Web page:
“More than a few hundred people. Almost everyone in attendance was not from Teneville.” Lazhar turned around, waving a hand through the tavern. “Most who view the ceremony here are not from this village. They will leave tomorrow. They will leave with this experience, believing in it until the day they die. And they will share this experience throughout their lives, reaffirming the beliefs of those who cannot travel.”
Alyssa turned away, utterly disgusted. However, she couldn’t help herself from asking, “What’s in it for you? Revenue for churches across the land? Ale sales? Or not…” she mumbled, more to herself than Lazhar. “You give ale away for free and if you cared about the money, you’d just dig up the graveyard.” Technically, Yzhemal didn’t give ale away for free. Customers did pay for it. But if they wanted it for free, all they had to do was go outside and find Lazhar. It was more like they were paying for the shelter, warmth, company, and service.
She turned to him and watched, waiting for what he would say. If he said anything at all.
Lazhar took a deep breath. Then he smiled. Not his most joyous smile, but a smile filled with sorrow. “Hope.”
“Hope.” Alyssa couldn’t believe what she was hearing. “That’s it. You kill people to reaffirm the beliefs of people solely for the sake of that belief.”
“Sometimes, a little hope is all that is needed. Consider those guarding the Fortress of Pandora—I assume you know of it—how willing would they be to die at the hands of vicious monsters for the sake of Lyria if they didn’t believe someone was waiting for them after their deaths?”
Disparaging soldiers for anything they fought for was not Alyssa’s right. Especially not soldiers defending their country. Some causes might be worthy of criticism, but not fighting to protect others.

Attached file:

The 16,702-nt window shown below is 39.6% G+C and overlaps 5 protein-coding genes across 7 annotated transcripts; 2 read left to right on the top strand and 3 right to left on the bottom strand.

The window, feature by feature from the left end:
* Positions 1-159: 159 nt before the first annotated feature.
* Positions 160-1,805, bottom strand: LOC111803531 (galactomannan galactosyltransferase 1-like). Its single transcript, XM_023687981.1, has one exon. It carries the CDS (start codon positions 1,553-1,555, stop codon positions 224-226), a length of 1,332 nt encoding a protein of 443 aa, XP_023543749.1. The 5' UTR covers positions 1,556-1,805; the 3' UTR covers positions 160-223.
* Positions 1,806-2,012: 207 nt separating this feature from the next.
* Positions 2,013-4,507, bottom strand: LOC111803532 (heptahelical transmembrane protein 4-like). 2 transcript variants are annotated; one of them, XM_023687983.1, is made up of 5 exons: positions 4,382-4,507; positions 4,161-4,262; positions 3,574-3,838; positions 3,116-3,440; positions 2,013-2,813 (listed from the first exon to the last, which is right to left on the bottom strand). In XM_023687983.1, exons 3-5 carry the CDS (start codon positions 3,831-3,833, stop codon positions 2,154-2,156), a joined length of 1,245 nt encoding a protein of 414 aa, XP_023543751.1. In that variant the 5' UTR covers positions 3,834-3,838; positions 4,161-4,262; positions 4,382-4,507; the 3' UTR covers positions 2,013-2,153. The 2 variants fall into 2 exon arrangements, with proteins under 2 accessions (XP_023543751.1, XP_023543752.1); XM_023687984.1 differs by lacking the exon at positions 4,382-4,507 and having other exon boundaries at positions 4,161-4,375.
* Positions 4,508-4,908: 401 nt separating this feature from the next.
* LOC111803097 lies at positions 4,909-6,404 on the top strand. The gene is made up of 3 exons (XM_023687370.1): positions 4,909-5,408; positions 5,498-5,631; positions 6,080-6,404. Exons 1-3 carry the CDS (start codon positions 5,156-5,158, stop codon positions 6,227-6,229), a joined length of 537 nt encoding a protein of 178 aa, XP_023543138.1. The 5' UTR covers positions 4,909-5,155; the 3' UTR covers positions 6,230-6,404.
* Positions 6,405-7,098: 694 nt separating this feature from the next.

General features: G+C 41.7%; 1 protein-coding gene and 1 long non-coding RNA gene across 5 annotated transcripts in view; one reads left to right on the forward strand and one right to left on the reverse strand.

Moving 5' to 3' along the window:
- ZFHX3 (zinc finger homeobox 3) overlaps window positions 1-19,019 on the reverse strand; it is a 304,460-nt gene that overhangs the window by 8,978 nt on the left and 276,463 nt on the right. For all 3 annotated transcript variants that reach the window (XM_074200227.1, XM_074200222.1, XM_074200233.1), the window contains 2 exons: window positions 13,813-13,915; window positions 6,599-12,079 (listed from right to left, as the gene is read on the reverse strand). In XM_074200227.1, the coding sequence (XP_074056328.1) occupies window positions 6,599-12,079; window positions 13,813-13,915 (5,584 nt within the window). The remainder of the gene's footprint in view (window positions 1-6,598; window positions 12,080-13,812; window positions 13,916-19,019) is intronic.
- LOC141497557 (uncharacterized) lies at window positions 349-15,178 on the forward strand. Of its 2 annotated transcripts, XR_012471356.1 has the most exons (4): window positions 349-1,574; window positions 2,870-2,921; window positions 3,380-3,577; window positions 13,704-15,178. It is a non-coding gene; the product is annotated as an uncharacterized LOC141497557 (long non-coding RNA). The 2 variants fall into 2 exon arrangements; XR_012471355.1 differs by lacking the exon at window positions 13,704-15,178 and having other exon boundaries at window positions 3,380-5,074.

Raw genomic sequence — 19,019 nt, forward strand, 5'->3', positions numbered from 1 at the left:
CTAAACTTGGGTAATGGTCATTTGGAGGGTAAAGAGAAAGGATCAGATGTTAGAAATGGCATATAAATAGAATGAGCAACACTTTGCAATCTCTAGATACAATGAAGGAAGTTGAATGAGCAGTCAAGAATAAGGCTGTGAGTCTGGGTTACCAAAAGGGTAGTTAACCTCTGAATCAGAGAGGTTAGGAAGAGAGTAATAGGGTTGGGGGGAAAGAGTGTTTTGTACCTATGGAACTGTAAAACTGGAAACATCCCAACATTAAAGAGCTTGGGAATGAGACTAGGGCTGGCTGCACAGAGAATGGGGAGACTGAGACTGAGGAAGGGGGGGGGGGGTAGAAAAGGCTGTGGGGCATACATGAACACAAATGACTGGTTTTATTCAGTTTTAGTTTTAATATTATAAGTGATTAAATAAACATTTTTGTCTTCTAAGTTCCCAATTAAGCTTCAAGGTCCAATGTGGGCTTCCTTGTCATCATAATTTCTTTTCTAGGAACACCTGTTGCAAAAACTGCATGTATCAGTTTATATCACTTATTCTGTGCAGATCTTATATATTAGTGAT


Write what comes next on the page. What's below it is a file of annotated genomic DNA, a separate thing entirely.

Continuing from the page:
Before her mother retired and became a security guard, she had been in the armed services. Alyssa had never asked why. Perhaps she would if she ever saw her mother again. Though she fully expected an answer about how it was for the money without any real deeper cause behind it.
Did that apply here? Did soldiers in this world get paid?
“If I might ask, you said you certainly believe in Her Holiness. Yet you do not believe in the purpose of the festival?”
Alyssa bit her lip. Mentioning her belief in Tenebrael might have been a mistake. Saying that she had seen her personally might be bad. What would a sycophantic priest do if she had seen his god? So she skipped that part entirely. “I believe it is wrong to advance towards death, neither—”
“Nor do I.”
“B-but you killed them.”
“You keep saying that,” he said with a sorry sigh as he shifted towards her on the stool. “Not a one of the pilgrims who have participated in a ceremony during my lifetime have been unaware of what the ceremony entails. I ask each and every one to ensure there are no misunderstandings. They are the ones who drink the tea in the end.”
He stood and crossed to the door, apparently satisfied with his speech.
“How do you know she cares?” Alyssa said before he could leave.
“Ah,” he hummed, turning with a wide smile. “That is actually the easiest question to answer. Every pilgrim who sees Her Holiness has their words and actions recorded. The content varies, but we can infer her responses. Sometimes a pilgrim will repeat her words verbatim. Today, I am curious as to her response for Aziz’s question. He did thank her for it.”
She really wanted to tell him about how she acted; both her actions before the ceremony as well as how she had suddenly put on a holy show while the pilgrims were dying were worthy of mention—the fact that she had complained about his speech as well. Just to scream out how wrong he was. But she was still wary of telling him that she could see Tenebrael. Instead, she sighed and changed the topic, wanting to keep the sycophant from knowing much about her.
“I don’t think you’re a bad man, Lazhar.”
“Thank you,” he said with a dip of his hat.
“If morally shady. But this religion is dangerous. You might be honorable, but you won’t be around forever,” she said, recalling Tenebrael’s words about finding a new high priest. “How long before someone exploits the ceremony? Before a new high priest digs up and uses the riches in the graveyard? Before someone builds churches around the land, claiming that Tenebrael needs money and then collects it for themselves?”
For once, Lazhar didn’t respond. His countenance shifted to a thoughtful expression as Alyssa stood up.
“I suppose I should go clear their things,” she said with a small sigh, heading towards the stairs.
One more night. Once morning hit, Alyssa was going to leave. She couldn’t stick around this place any longer. Perhaps nowhere else would be better, but it could hardly be worse. Lyria seemed a good destination, though maybe with a stop at her home to collect a few more supplies.